Since I started writing about prices in the post, I thought I’d write about a few more:
A new housekeeper came to clean today: 150 baht/day (the old housekeeper was only 100 baht/day! ; the electrician’s go-fer boy is also getting paid 150 baht from his boss for today’s work – I asked when he bummed a smoke earlier.) = $4
The housekeeper’s husband came by to fix Nam’s motor scooter (a few minor parts, 2-stroke oil, and labor): 240 baht = $6.50
I also paid for our airline tickets from BKK to Khon Kaen this afternoon (two one-way tickets, distance/time is approximately LA to San Fran, or Osaka to Tokyo): 4,400 baht = $118.50
I really shouldn’t even start writing about food yet (I’m getting the photos together), but a whole steamed chicken at the local marketplace is 40 baht ($1) and a nice 2.5 pound steamed tilapia was about the same.
In short, me likey.
Speaking of food, tonight Nam’s mom is taking us to the market where they sell live insects and scorpions and other yummies. Photos to follow.
Bring on the gazelles and gorillas and shit.
All I can say is, this is the first time I am living next to a forest, and I love it. I go to sleep to the sound of wind rustling through the trees, plus the assorted sounds of as-yet unidentified forest animals, birds, and insects. Every day I wake to a refreshing breeze blowing through the room (we leave the windows and the sliding glass doors open) and more clean air than you can shake your pecker at. We have been trying to get back behind our house to just scope it out (I actually want to buy some of it if possible, but it may belong to a temple so I might just ask if they can break off a small parcel for a fellow buddhahead), but we can’t find the right access road. Hell, I’ve only been here for a few days – we’ll try again soon.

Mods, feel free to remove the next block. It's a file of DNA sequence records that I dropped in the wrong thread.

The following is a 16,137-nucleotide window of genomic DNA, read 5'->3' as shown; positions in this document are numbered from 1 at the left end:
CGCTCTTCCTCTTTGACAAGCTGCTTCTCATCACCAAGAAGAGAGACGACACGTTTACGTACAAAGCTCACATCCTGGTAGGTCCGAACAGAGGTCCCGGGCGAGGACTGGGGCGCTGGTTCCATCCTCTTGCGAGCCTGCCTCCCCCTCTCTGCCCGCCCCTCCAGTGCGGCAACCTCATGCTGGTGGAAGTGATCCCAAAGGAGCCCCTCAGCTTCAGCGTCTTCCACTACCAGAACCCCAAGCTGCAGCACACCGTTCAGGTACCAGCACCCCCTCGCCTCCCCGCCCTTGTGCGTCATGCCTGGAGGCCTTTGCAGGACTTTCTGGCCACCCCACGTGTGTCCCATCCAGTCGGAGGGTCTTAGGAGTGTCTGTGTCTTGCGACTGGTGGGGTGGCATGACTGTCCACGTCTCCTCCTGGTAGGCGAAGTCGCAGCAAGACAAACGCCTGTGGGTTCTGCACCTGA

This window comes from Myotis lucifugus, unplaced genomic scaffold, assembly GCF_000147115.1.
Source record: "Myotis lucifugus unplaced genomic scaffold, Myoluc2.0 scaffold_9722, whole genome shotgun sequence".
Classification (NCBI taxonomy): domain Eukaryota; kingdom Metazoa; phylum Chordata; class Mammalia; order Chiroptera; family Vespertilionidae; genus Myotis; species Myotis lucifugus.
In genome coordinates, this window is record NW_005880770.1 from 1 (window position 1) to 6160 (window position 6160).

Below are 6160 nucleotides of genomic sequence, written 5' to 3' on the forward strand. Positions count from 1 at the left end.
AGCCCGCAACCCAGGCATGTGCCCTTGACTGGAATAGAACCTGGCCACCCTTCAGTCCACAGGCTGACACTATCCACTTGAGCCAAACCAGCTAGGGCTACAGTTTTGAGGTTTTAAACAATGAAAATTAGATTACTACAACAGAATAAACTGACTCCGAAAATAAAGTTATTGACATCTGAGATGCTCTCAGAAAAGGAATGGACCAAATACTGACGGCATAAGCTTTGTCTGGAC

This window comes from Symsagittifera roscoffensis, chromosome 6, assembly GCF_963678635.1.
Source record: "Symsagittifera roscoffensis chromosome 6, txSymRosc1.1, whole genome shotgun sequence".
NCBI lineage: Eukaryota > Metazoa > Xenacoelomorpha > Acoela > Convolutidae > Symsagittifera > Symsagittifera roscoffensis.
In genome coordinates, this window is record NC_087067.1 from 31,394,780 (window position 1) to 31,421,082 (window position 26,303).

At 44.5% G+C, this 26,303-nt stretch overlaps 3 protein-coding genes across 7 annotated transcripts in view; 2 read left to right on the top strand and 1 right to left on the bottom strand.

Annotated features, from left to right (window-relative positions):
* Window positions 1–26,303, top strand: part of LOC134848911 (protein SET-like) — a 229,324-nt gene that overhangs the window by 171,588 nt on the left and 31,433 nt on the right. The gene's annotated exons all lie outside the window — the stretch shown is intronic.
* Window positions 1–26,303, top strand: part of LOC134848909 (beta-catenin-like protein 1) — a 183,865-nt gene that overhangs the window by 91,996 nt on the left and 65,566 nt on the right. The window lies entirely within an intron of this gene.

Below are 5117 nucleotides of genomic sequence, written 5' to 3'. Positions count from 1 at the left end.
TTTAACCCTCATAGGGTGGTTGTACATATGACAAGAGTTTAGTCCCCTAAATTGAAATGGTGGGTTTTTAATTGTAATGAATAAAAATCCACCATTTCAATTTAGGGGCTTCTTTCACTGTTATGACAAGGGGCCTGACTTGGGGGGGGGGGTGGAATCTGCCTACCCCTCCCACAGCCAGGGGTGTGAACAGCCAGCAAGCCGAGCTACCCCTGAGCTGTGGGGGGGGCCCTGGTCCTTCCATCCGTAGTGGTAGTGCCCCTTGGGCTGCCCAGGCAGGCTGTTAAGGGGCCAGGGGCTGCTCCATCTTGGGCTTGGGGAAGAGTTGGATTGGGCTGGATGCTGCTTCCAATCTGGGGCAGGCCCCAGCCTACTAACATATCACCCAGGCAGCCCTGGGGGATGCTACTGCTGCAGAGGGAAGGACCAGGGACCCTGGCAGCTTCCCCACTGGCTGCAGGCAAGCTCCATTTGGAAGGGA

Yesterday we went to go see some of the land that my wife’s family owns.
All I can say is, boy that Brahmin sure has big, red ____.
(This bull was trespassing. We dont own any cattle. Yet.)
One thought kept running through my mind as I paced the halls of the largest airport I have ever seen: “What a waste!”
Can anyone say “Asian Economic Bubble Architecture?”